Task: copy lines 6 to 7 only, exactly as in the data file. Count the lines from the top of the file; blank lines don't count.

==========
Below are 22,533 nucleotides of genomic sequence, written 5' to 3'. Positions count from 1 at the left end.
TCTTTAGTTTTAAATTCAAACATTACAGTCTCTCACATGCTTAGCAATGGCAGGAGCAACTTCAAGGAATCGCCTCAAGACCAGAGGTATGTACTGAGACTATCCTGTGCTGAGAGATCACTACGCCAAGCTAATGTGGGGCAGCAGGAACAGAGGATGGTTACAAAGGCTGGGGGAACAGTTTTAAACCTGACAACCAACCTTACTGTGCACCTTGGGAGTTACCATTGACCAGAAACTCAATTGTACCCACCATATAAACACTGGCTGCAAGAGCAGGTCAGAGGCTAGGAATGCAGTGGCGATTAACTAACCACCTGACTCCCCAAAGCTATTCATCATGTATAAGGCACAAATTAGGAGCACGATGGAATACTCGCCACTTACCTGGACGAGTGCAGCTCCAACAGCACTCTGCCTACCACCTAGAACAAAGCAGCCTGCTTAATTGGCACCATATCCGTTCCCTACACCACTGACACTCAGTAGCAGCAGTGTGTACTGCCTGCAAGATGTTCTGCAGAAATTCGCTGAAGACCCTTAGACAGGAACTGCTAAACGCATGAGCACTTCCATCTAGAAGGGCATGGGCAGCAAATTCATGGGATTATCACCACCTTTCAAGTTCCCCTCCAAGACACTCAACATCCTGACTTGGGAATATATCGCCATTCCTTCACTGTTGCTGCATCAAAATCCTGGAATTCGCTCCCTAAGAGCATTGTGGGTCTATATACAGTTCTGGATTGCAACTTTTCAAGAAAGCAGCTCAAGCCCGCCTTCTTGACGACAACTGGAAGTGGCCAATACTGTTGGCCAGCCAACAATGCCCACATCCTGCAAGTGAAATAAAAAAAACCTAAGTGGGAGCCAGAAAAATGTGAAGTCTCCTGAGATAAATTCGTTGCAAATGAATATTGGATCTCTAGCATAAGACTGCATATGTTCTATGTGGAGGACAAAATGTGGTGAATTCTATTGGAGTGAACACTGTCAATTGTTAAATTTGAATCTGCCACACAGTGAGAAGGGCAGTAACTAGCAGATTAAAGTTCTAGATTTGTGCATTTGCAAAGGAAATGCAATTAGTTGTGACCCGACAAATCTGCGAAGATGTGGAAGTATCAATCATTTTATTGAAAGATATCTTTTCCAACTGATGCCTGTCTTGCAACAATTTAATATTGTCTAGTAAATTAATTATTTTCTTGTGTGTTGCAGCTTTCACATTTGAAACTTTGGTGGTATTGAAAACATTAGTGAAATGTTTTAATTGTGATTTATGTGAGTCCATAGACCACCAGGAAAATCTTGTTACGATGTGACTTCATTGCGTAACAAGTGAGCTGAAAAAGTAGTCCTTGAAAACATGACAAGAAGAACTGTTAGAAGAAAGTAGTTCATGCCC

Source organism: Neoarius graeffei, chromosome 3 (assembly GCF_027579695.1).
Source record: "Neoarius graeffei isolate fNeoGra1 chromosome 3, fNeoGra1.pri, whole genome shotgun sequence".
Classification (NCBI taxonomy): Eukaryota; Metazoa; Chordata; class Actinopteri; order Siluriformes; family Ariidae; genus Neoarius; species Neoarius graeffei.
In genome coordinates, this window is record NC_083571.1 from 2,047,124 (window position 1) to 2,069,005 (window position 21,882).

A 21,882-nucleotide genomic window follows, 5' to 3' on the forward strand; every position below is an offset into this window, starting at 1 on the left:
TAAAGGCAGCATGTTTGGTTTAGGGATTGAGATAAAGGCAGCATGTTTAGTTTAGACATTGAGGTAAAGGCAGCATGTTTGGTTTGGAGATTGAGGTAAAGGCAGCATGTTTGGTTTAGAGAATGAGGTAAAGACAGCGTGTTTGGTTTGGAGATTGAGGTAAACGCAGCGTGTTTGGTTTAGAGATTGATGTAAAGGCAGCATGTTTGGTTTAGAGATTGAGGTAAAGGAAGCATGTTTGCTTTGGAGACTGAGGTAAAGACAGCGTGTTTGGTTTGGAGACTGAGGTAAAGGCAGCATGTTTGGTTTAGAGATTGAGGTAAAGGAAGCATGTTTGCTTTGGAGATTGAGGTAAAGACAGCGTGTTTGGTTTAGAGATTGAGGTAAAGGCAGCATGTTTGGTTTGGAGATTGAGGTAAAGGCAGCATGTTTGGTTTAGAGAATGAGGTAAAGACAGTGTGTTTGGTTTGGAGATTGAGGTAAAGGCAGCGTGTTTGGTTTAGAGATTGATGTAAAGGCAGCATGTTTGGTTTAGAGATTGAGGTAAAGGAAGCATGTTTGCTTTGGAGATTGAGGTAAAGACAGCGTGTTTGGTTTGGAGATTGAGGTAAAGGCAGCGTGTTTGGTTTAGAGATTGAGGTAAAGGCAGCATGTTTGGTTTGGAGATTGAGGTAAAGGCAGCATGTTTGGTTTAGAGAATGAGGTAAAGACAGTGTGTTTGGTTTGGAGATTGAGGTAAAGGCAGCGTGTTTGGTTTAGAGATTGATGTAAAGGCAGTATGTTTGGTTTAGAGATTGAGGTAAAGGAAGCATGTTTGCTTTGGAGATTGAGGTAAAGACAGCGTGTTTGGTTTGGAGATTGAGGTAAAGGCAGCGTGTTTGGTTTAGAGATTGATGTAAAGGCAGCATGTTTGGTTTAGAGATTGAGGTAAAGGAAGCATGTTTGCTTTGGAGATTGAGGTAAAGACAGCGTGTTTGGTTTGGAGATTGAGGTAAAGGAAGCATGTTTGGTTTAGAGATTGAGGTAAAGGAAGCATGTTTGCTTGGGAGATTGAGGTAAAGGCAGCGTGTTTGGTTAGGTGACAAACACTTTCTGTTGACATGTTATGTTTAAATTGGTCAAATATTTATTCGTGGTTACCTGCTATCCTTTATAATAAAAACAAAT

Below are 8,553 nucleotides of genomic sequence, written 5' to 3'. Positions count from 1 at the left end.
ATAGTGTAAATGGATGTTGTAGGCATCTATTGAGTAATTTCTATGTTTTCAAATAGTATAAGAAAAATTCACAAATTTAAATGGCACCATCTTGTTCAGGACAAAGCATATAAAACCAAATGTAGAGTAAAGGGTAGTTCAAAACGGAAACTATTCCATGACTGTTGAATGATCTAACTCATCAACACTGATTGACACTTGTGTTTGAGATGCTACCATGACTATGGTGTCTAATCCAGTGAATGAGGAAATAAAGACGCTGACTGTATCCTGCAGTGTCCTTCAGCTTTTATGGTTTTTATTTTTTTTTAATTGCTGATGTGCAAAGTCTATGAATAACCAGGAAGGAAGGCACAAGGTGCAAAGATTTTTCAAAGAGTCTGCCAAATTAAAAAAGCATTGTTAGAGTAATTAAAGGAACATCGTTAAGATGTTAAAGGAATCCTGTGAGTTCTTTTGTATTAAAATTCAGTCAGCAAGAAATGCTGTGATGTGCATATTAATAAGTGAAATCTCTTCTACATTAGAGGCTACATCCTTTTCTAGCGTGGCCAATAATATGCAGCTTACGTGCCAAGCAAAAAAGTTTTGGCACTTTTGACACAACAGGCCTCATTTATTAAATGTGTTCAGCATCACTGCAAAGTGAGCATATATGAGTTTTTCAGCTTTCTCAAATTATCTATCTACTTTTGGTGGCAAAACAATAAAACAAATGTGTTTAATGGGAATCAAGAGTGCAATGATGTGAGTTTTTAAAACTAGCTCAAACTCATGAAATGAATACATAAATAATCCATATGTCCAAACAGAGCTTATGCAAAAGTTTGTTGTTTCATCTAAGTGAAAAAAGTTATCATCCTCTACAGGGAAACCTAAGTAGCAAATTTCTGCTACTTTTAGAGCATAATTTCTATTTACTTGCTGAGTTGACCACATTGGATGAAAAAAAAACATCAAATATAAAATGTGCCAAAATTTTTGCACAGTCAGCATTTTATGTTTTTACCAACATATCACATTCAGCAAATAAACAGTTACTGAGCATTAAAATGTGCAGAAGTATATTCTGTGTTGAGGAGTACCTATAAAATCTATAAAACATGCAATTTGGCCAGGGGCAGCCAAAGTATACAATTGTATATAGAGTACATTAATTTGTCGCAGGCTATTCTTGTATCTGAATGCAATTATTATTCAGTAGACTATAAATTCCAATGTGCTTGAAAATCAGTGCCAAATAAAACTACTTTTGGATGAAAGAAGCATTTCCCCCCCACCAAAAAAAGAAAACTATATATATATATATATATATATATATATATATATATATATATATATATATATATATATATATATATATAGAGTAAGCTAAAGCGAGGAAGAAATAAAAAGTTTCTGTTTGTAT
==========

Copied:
In genome coordinates, this window is record NC_083571.1 from 2,047,124 (window position 1) to 2,069,005 (window position 21,882).

A 21,882-nucleotide genomic window follows, 5' to 3' on the forward strand; every position below is an offset into this window, starting at 1 on the left: